Unfortunately for them (but happily for me, desperate as I am to see divided government at least put some kind of a check on Obama's spendthrift ways), I think there's a pretty good chance that Toomey, who's back at a more opportune time, is going to defeat Sestak just as he likely would have beaten Specter. An arch fiscal conservative who's a ferocious deficit hawk has the right message at a time when voters are extremely put off by how much money the Federal government is spending. And while Sestak made hay in the Democratic primary by tying Specter to George W. Bush, that kind of tactic will be less successful this year, not only because Bush is gone and the marginally popular President now in the White House is of his own party (as is the extremely unpopular Speaker of the House in the Speaker's chair), but because Toomey has been out of office for five years and is clearly the candidate best positioned to brand himself as an "outsider" in this election, contra Sestak whose fingerprints are all over the Obama agenda, including the most unpopular parts of it.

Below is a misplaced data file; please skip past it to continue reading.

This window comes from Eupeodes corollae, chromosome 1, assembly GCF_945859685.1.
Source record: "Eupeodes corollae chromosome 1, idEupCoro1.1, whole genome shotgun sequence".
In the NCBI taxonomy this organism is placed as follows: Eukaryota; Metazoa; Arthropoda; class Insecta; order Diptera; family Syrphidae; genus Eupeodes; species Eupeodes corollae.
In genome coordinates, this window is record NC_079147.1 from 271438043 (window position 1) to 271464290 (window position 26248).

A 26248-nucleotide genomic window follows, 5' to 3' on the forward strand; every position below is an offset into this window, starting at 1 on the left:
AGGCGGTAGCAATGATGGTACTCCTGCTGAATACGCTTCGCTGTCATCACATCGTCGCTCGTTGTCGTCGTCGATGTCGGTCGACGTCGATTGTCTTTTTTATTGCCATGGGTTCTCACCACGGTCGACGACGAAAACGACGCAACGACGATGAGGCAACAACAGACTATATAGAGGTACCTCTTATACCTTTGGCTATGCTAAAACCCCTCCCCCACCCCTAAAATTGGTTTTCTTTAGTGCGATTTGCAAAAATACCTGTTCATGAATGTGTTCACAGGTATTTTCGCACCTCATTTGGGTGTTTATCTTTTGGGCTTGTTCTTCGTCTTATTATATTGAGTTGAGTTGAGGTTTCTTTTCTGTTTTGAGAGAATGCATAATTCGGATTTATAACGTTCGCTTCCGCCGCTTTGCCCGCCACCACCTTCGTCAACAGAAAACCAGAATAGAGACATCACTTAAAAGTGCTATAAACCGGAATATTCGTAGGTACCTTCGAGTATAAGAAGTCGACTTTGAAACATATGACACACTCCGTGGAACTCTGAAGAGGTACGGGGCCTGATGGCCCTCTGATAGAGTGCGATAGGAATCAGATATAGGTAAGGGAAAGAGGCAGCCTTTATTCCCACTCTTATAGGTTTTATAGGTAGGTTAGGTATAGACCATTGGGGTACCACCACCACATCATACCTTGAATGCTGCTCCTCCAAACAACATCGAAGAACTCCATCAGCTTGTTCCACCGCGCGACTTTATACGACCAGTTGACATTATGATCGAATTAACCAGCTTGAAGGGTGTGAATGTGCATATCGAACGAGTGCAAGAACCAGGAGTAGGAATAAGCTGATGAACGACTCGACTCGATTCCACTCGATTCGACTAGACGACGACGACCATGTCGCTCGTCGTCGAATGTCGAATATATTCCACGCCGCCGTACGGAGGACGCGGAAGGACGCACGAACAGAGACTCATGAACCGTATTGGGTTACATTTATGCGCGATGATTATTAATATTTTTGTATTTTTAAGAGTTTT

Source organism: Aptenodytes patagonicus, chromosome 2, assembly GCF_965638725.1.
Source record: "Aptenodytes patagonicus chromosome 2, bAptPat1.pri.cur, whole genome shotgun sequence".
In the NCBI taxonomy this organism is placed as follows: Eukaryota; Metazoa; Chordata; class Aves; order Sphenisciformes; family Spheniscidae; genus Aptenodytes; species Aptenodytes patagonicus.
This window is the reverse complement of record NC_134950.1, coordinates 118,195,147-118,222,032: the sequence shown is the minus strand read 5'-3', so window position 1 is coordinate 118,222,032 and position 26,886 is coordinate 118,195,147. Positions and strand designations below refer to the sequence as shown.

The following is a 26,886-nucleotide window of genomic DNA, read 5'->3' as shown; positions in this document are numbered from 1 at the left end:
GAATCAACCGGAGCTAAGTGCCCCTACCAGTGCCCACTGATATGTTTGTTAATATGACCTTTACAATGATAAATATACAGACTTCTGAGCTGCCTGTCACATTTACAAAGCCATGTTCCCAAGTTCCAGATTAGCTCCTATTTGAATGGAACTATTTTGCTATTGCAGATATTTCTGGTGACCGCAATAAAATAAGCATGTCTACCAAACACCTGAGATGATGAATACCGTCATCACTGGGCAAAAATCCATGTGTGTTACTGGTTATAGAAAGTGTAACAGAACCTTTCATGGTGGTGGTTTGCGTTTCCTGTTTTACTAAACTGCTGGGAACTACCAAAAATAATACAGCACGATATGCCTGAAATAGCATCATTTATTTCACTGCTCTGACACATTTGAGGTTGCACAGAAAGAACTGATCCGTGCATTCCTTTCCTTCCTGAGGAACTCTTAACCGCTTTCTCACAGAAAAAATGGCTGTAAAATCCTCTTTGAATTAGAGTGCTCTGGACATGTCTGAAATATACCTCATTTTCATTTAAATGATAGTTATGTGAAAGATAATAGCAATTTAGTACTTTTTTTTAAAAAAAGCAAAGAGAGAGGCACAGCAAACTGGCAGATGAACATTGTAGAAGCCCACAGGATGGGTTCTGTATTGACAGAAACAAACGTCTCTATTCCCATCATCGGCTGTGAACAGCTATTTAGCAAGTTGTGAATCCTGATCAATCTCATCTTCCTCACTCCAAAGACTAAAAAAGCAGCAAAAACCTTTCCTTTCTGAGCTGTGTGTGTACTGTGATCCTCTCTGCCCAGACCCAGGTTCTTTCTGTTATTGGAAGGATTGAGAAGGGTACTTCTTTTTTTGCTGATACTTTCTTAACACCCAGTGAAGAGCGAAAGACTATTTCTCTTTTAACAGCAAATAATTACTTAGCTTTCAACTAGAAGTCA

Every political career comes to an end sooner or later, even one as long and tenacious as Specter's. It's hard to believe the arc of the guy's career - from principle architect of the magic bullet theory during the Warren Commission hearings in the 1960s, to failed mayoral and gubernatorial candidate in the 1970s, to a five-term Senate stint culminating in a role as chairman of the judiciary committee during Bush's second term - and I don't know that we'll see many of its like happen again in today's political environment. Whatever you thought of Specter (I voted for him in 2004 but certainly had my disagreements with him), there's no denying that he was a smart, tough, and hard-working politician, if not the most principled one. Here's hoping Pennsylvania's next Senator can equal him in the former qualities, if not the latter one.